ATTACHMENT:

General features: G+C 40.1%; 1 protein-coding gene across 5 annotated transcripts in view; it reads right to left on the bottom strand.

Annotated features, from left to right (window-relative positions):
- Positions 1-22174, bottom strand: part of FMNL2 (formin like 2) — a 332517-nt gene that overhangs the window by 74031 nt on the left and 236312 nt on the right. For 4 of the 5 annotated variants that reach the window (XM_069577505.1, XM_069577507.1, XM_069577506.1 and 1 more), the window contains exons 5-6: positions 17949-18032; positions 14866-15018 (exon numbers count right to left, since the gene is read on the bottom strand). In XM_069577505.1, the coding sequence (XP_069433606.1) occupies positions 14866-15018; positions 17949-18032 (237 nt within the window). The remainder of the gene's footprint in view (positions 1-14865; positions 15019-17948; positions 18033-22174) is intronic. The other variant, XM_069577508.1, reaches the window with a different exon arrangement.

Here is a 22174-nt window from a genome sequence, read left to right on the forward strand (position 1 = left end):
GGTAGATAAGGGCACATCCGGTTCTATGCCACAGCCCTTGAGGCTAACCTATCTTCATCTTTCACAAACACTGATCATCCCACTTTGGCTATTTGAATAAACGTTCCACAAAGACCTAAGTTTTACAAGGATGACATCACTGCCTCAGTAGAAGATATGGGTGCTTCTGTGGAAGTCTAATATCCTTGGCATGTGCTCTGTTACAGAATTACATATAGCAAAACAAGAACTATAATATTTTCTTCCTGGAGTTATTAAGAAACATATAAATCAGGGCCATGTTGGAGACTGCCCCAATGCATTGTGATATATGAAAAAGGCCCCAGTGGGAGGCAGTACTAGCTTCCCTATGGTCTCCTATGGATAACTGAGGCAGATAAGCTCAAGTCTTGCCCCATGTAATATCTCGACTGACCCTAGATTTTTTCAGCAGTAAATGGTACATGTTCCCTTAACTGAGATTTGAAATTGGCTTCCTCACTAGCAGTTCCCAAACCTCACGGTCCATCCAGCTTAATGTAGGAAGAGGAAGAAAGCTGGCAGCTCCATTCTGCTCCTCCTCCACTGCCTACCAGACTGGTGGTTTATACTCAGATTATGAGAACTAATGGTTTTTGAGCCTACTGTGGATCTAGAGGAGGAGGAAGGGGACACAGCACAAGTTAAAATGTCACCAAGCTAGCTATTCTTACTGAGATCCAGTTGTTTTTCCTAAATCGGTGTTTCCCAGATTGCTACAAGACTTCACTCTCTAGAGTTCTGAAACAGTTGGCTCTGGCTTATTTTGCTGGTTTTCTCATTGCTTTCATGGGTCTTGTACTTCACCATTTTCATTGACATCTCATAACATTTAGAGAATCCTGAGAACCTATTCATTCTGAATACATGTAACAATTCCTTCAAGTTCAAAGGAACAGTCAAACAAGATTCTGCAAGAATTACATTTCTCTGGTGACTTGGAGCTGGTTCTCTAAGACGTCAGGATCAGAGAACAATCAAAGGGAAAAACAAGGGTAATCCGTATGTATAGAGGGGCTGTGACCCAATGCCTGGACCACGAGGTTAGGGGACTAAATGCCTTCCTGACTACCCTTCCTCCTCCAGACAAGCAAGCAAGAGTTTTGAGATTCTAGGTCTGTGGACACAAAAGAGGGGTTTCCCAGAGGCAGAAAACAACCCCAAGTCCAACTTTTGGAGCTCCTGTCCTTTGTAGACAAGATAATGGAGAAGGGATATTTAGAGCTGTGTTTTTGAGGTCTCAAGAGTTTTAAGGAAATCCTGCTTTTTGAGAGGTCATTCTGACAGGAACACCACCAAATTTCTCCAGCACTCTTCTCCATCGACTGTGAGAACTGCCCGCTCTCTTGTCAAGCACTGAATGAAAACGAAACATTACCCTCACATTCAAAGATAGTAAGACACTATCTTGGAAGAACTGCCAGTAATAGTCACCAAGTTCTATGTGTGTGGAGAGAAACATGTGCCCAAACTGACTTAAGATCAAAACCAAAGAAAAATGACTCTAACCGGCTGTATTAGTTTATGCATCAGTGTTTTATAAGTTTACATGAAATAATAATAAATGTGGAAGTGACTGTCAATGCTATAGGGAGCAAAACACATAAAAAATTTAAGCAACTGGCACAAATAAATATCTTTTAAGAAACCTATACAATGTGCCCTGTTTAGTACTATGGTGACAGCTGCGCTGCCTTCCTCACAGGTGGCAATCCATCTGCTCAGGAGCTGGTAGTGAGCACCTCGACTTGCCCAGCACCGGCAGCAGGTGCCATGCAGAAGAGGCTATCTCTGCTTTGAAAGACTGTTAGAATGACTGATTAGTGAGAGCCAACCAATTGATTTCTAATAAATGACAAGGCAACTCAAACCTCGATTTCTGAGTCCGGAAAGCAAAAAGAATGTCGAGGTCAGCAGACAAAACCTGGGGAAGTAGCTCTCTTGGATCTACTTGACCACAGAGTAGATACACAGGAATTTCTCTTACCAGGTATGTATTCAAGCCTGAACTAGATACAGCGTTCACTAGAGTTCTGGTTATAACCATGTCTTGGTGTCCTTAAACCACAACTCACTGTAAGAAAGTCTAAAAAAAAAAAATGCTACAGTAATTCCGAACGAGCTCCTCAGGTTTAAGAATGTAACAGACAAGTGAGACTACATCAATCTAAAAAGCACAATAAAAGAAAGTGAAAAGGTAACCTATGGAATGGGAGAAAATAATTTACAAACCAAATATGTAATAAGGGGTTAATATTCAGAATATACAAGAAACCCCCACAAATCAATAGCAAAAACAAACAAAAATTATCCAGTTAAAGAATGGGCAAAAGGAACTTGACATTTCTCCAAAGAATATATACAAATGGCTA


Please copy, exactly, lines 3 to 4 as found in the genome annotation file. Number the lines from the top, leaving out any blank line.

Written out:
- Positions 1-22174, bottom strand: part of FMNL2 (formin like 2) — a 332517-nt gene that overhangs the window by 74031 nt on the left and 236312 nt on the right. For 4 of the 5 annotated variants that reach the window (XM_069577505.1, XM_069577507.1, XM_069577506.1 and 1 more), the window contains exons 5-6: positions 17949-18032; positions 14866-15018 (exon numbers count right to left, since the gene is read on the bottom strand). In XM_069577505.1, the coding sequence (XP_069433606.1) occupies positions 14866-15018; positions 17949-18032 (237 nt within the window). The remainder of the gene's footprint in view (positions 1-14865; positions 15019-17948; positions 18033-22174) is intronic. The other variant, XM_069577508.1, reaches the window with a different exon arrangement.

Here is a 22174-nt window from a genome sequence, read left to right on the forward strand (position 1 = left end):